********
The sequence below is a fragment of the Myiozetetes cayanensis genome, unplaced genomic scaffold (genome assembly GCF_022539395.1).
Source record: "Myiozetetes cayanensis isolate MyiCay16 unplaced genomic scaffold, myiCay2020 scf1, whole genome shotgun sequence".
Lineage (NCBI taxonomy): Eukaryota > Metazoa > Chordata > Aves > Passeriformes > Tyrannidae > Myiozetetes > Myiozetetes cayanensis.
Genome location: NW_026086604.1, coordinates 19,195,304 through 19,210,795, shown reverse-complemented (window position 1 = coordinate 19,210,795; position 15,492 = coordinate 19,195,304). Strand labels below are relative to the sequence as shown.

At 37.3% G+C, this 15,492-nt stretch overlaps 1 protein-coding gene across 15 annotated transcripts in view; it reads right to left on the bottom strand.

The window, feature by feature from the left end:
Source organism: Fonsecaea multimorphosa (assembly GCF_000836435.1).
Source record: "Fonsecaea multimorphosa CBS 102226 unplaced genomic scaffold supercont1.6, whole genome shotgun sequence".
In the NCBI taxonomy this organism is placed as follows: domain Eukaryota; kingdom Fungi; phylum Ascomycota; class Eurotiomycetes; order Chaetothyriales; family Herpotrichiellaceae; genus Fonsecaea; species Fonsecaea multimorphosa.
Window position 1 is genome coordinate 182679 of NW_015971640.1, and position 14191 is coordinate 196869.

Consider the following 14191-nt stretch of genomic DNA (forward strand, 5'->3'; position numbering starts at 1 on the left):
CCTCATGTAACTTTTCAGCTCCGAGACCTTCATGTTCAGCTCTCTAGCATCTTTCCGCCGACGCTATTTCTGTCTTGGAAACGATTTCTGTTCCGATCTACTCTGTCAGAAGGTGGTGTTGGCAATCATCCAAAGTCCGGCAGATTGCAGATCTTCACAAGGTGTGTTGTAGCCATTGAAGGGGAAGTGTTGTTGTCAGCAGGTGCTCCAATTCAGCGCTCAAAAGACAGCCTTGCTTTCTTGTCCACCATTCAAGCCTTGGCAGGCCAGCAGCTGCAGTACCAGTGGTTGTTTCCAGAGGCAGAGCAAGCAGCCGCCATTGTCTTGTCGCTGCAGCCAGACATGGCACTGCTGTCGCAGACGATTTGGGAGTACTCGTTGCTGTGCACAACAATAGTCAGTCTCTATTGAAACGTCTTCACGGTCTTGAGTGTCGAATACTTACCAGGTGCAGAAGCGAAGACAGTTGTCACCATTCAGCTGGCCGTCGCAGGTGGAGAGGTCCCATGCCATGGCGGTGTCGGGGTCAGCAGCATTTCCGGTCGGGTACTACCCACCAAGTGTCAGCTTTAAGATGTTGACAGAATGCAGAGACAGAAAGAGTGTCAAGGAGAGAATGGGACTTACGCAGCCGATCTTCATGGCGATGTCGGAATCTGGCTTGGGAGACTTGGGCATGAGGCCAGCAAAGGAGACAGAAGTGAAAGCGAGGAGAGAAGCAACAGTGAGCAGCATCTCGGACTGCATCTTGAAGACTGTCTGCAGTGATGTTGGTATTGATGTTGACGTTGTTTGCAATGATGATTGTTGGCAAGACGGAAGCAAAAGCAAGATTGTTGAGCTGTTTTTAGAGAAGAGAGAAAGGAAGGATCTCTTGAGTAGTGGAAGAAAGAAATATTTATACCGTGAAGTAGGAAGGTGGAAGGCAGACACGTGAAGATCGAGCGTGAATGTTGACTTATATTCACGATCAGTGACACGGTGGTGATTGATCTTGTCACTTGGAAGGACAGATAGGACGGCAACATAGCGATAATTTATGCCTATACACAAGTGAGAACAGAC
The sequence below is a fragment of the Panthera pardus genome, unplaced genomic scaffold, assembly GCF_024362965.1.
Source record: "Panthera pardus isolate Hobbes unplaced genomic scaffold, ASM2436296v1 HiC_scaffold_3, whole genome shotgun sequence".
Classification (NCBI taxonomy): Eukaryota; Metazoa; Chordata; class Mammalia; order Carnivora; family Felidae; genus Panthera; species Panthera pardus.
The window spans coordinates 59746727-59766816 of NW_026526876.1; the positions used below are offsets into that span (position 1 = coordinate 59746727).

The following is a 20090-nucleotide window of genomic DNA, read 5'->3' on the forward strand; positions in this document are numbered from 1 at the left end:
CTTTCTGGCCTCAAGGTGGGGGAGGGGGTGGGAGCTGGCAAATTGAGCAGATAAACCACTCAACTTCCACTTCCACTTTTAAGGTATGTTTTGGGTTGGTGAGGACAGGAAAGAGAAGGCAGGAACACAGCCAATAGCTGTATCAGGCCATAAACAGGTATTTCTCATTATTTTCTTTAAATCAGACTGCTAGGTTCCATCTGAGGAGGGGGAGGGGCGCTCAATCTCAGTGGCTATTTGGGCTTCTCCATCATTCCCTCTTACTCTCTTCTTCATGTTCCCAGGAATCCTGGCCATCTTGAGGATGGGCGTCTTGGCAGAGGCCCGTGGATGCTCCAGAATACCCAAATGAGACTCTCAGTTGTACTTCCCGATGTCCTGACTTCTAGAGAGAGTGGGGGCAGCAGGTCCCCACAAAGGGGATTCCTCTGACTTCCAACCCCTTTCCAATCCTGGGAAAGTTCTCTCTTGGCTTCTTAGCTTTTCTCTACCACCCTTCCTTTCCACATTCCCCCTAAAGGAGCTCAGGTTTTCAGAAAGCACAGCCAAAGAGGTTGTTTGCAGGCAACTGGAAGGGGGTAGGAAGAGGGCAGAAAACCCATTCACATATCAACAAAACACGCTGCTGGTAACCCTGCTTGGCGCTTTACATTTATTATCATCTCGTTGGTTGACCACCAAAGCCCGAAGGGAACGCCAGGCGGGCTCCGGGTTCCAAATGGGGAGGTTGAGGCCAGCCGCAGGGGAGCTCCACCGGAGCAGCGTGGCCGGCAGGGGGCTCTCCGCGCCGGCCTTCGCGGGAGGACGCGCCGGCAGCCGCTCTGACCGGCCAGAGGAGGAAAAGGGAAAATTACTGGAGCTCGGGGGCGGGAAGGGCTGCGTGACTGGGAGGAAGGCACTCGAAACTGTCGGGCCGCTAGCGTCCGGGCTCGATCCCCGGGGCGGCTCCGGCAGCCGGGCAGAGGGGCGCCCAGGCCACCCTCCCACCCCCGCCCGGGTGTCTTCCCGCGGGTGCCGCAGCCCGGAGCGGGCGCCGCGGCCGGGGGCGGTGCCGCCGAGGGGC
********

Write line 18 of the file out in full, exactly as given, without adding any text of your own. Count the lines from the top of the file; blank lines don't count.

CTTTCTGGCCTCAAGGTGGGGGAGGGGGTGGGAGCTGGCAAATTGAGCAGATAAACCACTCAACTTCCACTTCCACTTTTAAGGTATGTTTTGGGTTGGTGAGGACAGGAAAGAGAAGGCAGGAACACAGCCAATAGCTGTATCAGGCCATAAACAGGTATTTCTCATTATTTTCTTTAAATCAGACTGCTAGGTTCCATCTGAGGAGGGGGAGGGGCGCTCAATCTCAGTGGCTATTTGGGCTTCTCCATCATTCCCTCTTACTCTCTTCTTCATGTTCCCAGGAATCCTGGCCATCTTGAGGATGGGCGTCTTGGCAGAGGCCCGTGGATGCTCCAGAATACCCAAATGAGACTCTCAGTTGTACTTCCCGATGTCCTGACTTCTAGAGAGAGTGGGGGCAGCAGGTCCCCACAAAGGGGATTCCTCTGACTTCCAACCCCTTTCCAATCCTGGGAAAGTTCTCTCTTGGCTTCTTAGCTTTTCTCTACCACCCTTCCTTTCCACATTCCCCCTAAAGGAGCTCAGGTTTTCAGAAAGCACAGCCAAAGAGGTTGTTTGCAGGCAACTGGAAGGGGGTAGGAAGAGGGCAGAAAACCCATTCACATATCAACAAAACACGCTGCTGGTAACCCTGCTTGGCGCTTTACATTTATTATCATCTCGTTGGTTGACCACCAAAGCCCGAAGGGAACGCCAGGCGGGCTCCGGGTTCCAAATGGGGAGGTTGAGGCCAGCCGCAGGGGAGCTCCACCGGAGCAGCGTGGCCGGCAGGGGGCTCTCCGCGCCGGCCTTCGCGGGAGGACGCGCCGGCAGCCGCTCTGACCGGCCAGAGGAGGAAAAGGGAAAATTACTGGAGCTCGGGGGCGGGAAGGGCTGCGTGACTGGGAGGAAGGCACTCGAAACTGTCGGGCCGCTAGCGTCCGGGCTCGATCCCCGGGGCGGCTCCGGCAGCCGGGCAGAGGGGCGCCCAGGCCACCCTCCCACCCCCGCCCGGGTGTCTTCCCGCGGGTGCCGCAGCCCGGAGCGGGCGCCGCGGCCGGGGGCGGTGCCGCCGAGGGGC